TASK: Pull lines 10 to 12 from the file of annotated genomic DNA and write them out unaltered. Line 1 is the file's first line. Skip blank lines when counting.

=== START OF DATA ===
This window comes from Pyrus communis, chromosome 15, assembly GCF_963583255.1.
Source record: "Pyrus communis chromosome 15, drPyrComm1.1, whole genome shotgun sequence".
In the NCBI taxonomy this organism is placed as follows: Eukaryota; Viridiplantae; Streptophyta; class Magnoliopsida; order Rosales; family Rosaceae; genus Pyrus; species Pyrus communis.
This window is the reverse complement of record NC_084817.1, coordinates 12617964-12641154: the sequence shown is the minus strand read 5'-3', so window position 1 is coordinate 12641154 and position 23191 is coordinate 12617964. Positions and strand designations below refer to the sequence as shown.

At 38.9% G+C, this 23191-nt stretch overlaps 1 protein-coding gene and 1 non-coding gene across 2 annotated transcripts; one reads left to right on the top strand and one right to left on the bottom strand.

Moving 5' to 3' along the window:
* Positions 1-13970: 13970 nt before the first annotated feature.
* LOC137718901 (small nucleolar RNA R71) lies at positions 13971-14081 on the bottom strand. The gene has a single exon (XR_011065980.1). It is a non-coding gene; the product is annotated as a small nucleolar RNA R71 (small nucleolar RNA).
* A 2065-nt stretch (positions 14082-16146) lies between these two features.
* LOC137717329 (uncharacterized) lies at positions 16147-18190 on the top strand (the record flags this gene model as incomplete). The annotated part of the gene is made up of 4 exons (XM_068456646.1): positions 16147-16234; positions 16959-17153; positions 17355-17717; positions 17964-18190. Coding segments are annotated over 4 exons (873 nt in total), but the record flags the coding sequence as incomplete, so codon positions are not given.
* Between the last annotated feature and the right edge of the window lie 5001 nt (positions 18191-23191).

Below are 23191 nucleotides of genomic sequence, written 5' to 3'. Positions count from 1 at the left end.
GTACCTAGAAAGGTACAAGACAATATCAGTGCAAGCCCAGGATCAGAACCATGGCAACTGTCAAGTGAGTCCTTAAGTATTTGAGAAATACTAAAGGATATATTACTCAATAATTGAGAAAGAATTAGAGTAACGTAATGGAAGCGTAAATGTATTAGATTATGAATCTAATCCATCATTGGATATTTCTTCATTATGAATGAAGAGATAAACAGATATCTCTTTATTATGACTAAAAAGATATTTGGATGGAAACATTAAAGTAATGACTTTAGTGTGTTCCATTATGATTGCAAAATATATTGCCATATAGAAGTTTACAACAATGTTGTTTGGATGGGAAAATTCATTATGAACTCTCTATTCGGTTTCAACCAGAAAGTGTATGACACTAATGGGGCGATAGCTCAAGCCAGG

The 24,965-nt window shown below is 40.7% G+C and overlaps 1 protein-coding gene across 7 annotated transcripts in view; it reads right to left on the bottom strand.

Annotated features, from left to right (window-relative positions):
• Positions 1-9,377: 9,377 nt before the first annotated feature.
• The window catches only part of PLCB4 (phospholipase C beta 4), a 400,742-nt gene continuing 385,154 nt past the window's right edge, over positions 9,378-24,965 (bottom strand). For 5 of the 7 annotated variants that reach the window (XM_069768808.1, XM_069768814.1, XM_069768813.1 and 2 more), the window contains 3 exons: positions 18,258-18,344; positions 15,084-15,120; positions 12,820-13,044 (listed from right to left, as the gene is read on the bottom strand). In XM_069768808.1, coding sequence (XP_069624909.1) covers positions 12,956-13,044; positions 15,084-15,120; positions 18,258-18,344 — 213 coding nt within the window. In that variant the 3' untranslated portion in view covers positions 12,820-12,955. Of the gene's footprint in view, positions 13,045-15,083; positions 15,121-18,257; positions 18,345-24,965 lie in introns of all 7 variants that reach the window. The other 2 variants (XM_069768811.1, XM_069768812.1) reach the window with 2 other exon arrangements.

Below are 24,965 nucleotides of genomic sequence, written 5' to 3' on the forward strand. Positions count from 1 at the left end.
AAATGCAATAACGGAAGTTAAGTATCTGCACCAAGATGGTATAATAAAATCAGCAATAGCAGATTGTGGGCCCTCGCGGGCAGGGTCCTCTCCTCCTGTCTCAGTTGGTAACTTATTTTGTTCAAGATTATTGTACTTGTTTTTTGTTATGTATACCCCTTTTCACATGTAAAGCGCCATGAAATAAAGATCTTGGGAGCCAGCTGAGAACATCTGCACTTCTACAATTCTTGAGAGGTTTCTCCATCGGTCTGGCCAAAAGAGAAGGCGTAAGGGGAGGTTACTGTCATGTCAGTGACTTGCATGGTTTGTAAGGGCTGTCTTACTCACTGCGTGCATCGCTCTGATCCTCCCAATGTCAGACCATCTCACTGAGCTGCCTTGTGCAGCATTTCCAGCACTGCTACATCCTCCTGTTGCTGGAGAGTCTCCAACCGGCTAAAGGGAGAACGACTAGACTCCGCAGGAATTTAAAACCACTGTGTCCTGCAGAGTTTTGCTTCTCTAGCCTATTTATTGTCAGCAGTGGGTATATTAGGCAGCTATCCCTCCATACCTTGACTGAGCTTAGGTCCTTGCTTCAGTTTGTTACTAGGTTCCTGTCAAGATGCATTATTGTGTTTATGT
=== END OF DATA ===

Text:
* LOC137717329 (uncharacterized) lies at positions 16147-18190 on the top strand (the record flags this gene model as incomplete). The annotated part of the gene is made up of 4 exons (XM_068456646.1): positions 16147-16234; positions 16959-17153; positions 17355-17717; positions 17964-18190. Coding segments are annotated over 4 exons (873 nt in total), but the record flags the coding sequence as incomplete, so codon positions are not given.
* Between the last annotated feature and the right edge of the window lie 5001 nt (positions 18191-23191).

Below are 23191 nucleotides of genomic sequence, written 5' to 3'. Positions count from 1 at the left end.